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A Tudor Kirtle and Smock at a Renaissance Faire

Last year I made a Tudor kirtle and smock using patterns from the Tudor Tailor. (You can see my previous construction posts here).

However, due to rain and mud the Renaissance Faire I was supposed to attend with my friends got canceled. Finally, nearly a year later I got to wear my kirtle!IMG_4336

This is a lower-class garment, so there is no boning. The smooth front of the bodice is achieved with 2 layers of canvas sandwiched between a layer of worsted wool and the linen lining. I think my back is a tad long, hence the wrinkling, but I’m still pleased with the overall fit of my first kirtle. There are slits in the side to access my pockets.IMG_4342

I am wearing a blackwork coif commissioned from Romantic Recollections, and Stratford shoes from American Duchess (affiliate link).

And like all good faires there were beautiful ladies (Amanda, Samantha, Kelsey, and Natalie) . . .IMG_4265

dashing gentlemen . . .IMG_4348

court gossip . . .IMG_4401

the Queen . . .IMG_4393.JPG

and codpiece parasol jousting (Elizabeth and Lynne).IMG_4380.JPG

This was my first Ren Faire (really!) and I had a great time. I’ve been to lots of other historical events, including SCA, but not a Ren Faire before so this was a new experience. I’ll be back!

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Tudor Kirtle (Part 3): Kirtle and Smock

Tudor Kirtle (Part 3): Kirtle and Smock

I finally had some sun and a weekend at home to take some pictures. I had 4 garments that were finished and not photographed, including this kirtle and smock. I made the kirtle earlier in the year for a faire I ended up not being able to attend, so I don’t have any pictures of it worn yet.img_0729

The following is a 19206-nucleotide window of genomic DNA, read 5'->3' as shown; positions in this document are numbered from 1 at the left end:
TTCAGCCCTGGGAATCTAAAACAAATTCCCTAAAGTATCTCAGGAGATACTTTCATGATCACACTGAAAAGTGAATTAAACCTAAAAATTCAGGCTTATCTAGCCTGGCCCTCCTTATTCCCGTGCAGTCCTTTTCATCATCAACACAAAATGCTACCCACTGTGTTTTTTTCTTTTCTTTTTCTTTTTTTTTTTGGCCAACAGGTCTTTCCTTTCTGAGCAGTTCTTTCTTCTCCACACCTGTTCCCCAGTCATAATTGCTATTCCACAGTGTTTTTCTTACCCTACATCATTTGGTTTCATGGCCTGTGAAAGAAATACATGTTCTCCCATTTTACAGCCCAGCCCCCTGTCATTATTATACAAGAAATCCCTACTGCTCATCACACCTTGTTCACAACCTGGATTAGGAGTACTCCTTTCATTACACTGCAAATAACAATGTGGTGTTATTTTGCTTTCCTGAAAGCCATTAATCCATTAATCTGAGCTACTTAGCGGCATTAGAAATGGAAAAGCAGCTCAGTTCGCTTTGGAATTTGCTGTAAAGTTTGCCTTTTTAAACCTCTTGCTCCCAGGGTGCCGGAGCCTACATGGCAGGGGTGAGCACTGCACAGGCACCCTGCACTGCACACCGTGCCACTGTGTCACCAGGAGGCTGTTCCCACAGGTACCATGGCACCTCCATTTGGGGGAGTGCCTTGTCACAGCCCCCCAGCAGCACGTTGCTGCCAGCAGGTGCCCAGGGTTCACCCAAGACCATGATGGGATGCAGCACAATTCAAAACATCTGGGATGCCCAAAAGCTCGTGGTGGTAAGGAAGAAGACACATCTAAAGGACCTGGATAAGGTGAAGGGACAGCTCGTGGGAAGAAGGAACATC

The kirtle is made of a blue worsted wool and lined with a linen-blend, which was also used to make the smock. Both garments are made with patterns from the Tudor Tailor.img_0731

The kirtle has spiral lacing on both sides. I chose to have the openings on the side to increase the versatility of the kirtle. I can wear it as-is, or with other clothing over it.img_0734

The back has a rounded neckline.img_0739

Parts 1 and 2 discuss my construction details.

The smock is rather straight-forward, and is really a series of rectangles of varying sizes. Most of the time was spent on the collar and cuffs, so if you wanted a plain one the sewing would go very quickly.

Final project costs:

  • 4 meters blue worsted wool: $104.88 from Aliexpress. (I probably could have made this out of 3 meters, but bought 4 to be safe. I still have plenty to make sleeves).
  • 6 yards Kaufman handkerchief linen/cotton: $45.17 with tax from Fabric.com. (I used this for the smock and lining, and have enough left over for a 18th century chemise).
  • 10 yards linen tape: $10.40 including tax from Britex Fabrics.

Total: $160.45

This is a bit more than my usual projects, but wool is not cheap (even though I felt I got a decent deal on the fabric), and I have plenty of materials left over for other projects.

I would like to make a pair of sleeves and a partlet to wear with it. I already own a few other accessories, such as a straw hat, my gorgeous American Duchess Stratfords (affiliate link),  and a beautiful blackwork coif commissioned from Romantic Recollections!img_0744screen-shot-2016-12-26-at-3-21-45-pm

Tudor Kirtle (Part 2): The Skirt

Part one, learning from my bodice mistakes, is here. This post is about what I learned while making the skirt the wrong way.

After cutting out the skirt panels, which are really just two large rectangles, one for the front and one for the back, I folded the tops over, stitched them, and then folded them over again to enclose all raw edges. (Have you figured out yet what I did wrong?) Then I pleated them and stitched the top of the pleats in place. (Each long edge of each panel was folded in once because it was the selvage).img_9245

The panels were stitched together at the sides, leaving room for pocket slits. Then the pleated edge of the skirt was sewn to the bottom edge of the bodice, right sides together. (Here my sewing got very sloppy because I was making the kirtle last minute for an event). This is what the interior of the kirtle looked like:fullsizeoutput_c7